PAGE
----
Finding new ways of storing information in this era of Big Data is helping push the boundaries of science.
DNA has long been described as the building blocks of nature, but over the past few decades mind-boggling work has been going on to develop the use of DNA as a high-capacity storage medium.
Yes, you read that correctly: DNA as a storage medium for external data.
So, very succinctly, instead of storing data as a series of 0s and 1s, as we do digitally, it is stored on synthesised DNA as the nucleotide base pairs of GC and AT – the rungs of the double helix. Special algorithms convert the binary digital files into the four bases, G, C, A and T; information is then stored by synthesising short DNA strings with the specific base patterns. To retrieve the data, the DNA helix must be taken apart, the target area copied and extracted and the helix put back together again.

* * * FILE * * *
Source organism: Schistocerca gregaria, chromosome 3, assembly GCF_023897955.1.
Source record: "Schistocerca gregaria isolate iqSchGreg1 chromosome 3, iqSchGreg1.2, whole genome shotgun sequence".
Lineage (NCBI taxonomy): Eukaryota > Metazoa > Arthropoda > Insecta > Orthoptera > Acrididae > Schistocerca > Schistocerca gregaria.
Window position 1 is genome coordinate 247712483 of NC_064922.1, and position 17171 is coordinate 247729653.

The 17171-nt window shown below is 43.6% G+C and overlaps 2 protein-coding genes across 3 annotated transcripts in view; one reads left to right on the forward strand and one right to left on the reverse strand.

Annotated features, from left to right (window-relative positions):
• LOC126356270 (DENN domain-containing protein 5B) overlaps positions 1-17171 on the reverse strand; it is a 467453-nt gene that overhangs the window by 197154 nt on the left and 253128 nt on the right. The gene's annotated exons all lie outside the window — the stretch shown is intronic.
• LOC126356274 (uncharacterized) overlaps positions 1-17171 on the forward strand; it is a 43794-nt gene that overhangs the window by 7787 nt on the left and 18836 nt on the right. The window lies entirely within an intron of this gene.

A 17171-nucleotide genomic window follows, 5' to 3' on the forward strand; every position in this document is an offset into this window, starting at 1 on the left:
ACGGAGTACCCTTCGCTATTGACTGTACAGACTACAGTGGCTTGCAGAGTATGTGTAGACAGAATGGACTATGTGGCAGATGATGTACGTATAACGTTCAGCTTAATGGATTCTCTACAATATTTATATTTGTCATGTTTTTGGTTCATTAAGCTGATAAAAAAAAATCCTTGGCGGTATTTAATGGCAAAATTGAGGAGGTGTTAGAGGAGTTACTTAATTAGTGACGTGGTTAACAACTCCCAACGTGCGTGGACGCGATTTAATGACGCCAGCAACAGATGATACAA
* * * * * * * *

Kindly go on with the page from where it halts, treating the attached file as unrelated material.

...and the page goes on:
It’s a dense and stable way of storing data long term and is easy to replicate. Work has progressed from using 28 base pairs to store one picture in 1988 to the entire English language Wikipedia being stored in 2019. A single gram of DNA can potentially hold 215 million GB of data; every film ever made could be stored in less space than a sugar cube.
But if all this sounds too good to be true, it is – for the foreseeable future, at any rate. Storing and retrieving the data is a very, very slow process and to store a single minute of your favourite music, about 1MB, would cost around £800.
While we wait to see if DNA storage become commercially viable, your long-term data storage is safe with us. Whether you use CDs, DVDs, magnetic tapes or the cloud for your data storage and backups, we offer locations across England, Scotland and Wales with 24 hour security, fire suppression systems and online tracking software.
If you’d like to find out more about how we can help with your data storage in the present – no need to put it off until the future – just speak to one of our friendly people on 0333 060 8804.
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